As Mr Putin established himself, he sought to assert his dominance over the oligarchs. Some went to prison, and others were exiled if they failed to show allegiance.
Mr Abramovich suffered neither fate. In 2000, he was elected as governor of the deprived region of Chukotka, at the north-eastern tip of Russia. He gained popularity after investing his own money in social services but stepped down in 2008.
All the while, he kept his business interests going, taking on the trappings of wealth – buying up paintings, houses, cars.
In an unusual move for a man widely described as quiet, even shy, in 2003 Mr Abramovich made himself famous around the footballing world when he purchased Chelsea, west London’s largest club, in a deal worth £140m.
“My whole philosophy in life is to bring in professional teams,” he told the Financial Times. “In Chukotka I have professional teams on the ground and I will do this here too.”
Under the management of Jose Mourinho and others, Mr Abramovich’s wealth helped Chelsea towards five Premier Leagues, two Champions Leagues and five FA Cups.
Oligarchs’ money has flooded into London in recent years. Mr Abramovich’s own property portfolio is believed to include a15-bedroom mansion at Kensington Palace Gardens in west London, reportedly worth more than £150m; a flat in Chelsea; a ranch in Colorado; and a holiday home on the French Riviera.
His yachts – the Solaris and the Eclipse – are among the world’s largest. Mr Abramovich, who has been divorced three times, also owns a personal jet.
Asked by the Guardian in 2006 about what money can do for a person, he replied: “It cannot buy you happiness. Some independence, yes.”
He certainly has plenty of money. Financial media giant Bloomberg estimates Mr Abramovich’s fortune at $13.7bn (£10.6bn), ranking him as the world’s 128th richest person. Its rival Forbes sets it at $12.3bn (£9.4bn), placing him 142nd.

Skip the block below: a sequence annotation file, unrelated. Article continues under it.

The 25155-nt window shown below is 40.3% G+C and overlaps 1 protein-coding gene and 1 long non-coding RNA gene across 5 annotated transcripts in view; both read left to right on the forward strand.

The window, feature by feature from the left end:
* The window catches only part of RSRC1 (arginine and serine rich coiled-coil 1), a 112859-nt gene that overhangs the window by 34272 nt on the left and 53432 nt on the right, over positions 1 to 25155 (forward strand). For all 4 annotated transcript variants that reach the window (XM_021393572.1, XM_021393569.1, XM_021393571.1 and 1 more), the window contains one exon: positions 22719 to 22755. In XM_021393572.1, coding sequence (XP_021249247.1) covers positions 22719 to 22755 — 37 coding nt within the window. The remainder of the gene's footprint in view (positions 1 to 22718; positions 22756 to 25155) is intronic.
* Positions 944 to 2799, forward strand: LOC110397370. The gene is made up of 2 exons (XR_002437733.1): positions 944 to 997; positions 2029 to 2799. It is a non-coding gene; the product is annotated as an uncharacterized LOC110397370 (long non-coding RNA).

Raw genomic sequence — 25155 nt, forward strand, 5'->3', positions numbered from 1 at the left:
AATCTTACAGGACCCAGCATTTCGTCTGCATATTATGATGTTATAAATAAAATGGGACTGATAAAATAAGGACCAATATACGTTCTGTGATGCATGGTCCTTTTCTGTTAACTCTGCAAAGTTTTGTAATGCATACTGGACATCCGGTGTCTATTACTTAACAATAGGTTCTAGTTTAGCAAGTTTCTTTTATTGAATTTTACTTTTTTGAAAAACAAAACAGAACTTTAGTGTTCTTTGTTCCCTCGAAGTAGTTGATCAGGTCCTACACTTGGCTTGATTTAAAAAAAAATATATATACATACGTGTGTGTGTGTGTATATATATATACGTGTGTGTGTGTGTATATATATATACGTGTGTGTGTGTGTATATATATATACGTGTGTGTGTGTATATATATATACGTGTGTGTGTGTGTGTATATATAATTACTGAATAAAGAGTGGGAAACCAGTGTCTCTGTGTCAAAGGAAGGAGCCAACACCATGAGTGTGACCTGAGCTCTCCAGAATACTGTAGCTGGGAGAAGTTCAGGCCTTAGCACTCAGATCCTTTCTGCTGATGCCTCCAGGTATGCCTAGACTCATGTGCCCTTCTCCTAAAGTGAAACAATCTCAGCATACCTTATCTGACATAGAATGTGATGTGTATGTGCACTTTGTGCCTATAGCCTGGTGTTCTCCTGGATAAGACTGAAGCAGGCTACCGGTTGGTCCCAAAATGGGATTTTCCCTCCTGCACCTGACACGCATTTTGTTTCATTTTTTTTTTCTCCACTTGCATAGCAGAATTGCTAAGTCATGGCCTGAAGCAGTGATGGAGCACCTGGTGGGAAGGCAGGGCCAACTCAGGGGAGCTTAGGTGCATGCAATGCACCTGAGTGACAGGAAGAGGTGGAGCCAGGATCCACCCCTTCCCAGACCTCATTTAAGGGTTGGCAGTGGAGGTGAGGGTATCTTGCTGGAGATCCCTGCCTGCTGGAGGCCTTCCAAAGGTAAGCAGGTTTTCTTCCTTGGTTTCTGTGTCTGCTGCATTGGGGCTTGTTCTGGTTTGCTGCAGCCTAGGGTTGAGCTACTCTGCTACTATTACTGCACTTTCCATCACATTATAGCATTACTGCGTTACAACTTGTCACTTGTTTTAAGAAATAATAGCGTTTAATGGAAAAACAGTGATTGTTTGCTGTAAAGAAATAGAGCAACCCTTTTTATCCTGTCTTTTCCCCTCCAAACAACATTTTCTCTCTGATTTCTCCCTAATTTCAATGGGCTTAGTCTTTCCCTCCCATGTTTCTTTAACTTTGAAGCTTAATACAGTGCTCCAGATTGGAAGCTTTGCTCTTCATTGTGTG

What is under severe question, though, is the extent of his independence from Mr Putin.
Last year, Mr Abramovich sued publishing House HarperCollins for libel over a book, Putin’s People by Catherine Belton, that claimed the Russian president had ordered him to buy Chelsea.
The two sides settled out of court, with the publisher agreeing to make some clarifications.
But Mr Abramovich’s associations with Mr Putin have continued to dog him, particularly when Russian forces built up on the border with Ukraine and then invaded.
When the freezing of the UK assets of Mr Abramovich and six other oligarchs was announced, Foreign Secretary Liz Truss said: “With their close links to Putin, they are complicit in his aggression. The blood of the Ukrainian people is on their hands.”
Mr Abramovich announced the sale of Chelsea eight days before the sanctions were imposed. Some fans have continued to chant Mr Abramovich’s name, but many politicians are calling for his assets to be seized, not just frozen.
“I hope that I will be able to visit Stamford Bridge one last time to say goodbye to all of you in person,” Mr Abramovich has told Chelsea supporters. But a return to west London is unlikely for some time.
In a bizarre twist, it has now emerged that Mr Abramovich suffered symptoms of suspected poisoning – along with senior Ukrainian negotiators – at peace talks on the Ukraine-Belarus border in early March.